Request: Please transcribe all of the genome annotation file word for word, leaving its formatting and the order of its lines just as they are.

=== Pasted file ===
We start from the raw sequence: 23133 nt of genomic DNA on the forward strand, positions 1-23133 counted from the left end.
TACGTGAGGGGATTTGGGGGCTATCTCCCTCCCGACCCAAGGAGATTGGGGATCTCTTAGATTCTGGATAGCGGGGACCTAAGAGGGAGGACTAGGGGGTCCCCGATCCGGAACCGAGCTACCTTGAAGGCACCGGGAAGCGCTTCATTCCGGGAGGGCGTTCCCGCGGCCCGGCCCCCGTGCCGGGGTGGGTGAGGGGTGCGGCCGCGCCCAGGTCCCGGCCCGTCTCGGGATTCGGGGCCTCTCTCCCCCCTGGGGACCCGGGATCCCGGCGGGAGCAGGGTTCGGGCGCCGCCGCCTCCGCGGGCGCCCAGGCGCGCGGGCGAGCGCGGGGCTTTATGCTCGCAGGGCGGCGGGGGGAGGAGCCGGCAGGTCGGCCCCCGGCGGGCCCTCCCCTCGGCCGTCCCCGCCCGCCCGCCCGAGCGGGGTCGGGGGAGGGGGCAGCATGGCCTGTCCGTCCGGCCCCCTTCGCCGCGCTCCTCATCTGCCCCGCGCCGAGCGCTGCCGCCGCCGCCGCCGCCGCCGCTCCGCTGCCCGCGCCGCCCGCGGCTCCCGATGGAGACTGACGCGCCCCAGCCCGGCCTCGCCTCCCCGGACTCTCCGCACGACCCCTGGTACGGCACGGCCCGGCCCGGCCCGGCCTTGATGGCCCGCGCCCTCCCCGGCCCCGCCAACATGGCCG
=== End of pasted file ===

We start from the raw sequence: 23133 nt of genomic DNA on the forward strand, positions 1-23133 counted from the left end.
TACGTGAGGGGATTTGGGGGCTATCTCCCTCCCGACCCAAGGAGATTGGGGATCTCTTAGATTCTGGATAGCGGGGACCTAAGAGGGAGGACTAGGGGGTCCCCGATCCGGAACCGAGCTACCTTGAAGGCACCGGGAAGCGCTTCATTCCGGGAGGGCGTTCCCGCGGCCCGGCCCCCGTGCCGGGGTGGGTGAGGGGTGCGGCCGCGCCCAGGTCCCGGCCCGTCTCGGGATTCGGGGCCTCTCTCCCCCCTGGGGACCCGGGATCCCGGCGGGAGCAGGGTTCGGGCGCCGCCGCCTCCGCGGGCGCCCAGGCGCGCGGGCGAGCGCGGGGCTTTATGCTCGCAGGGCGGCGGGGGGAGGAGCCGGCAGGTCGGCCCCCGGCGGGCCCTCCCCTCGGCCGTCCCCGCCCGCCCGCCCGAGCGGGGTCGGGGGAGGGGGCAGCATGGCCTGTCCGTCCGGCCCCCTTCGCCGCGCTCCTCATCTGCCCCGCGCCGAGCGCTGCCGCCGCCGCCGCCGCCGCCGCTCCGCTGCCCGCGCCGCCCGCGGCTCCCGATGGAGACTGACGCGCCCCAGCCCGGCCTCGCCTCCCCGGACTCTCCGCACGACCCCTGGTACGGCACGGCCCGGCCCGGCCCGGCCTTGATGGCCCGCGCCCTCCCCGGCCCCGCCAACATGGCCG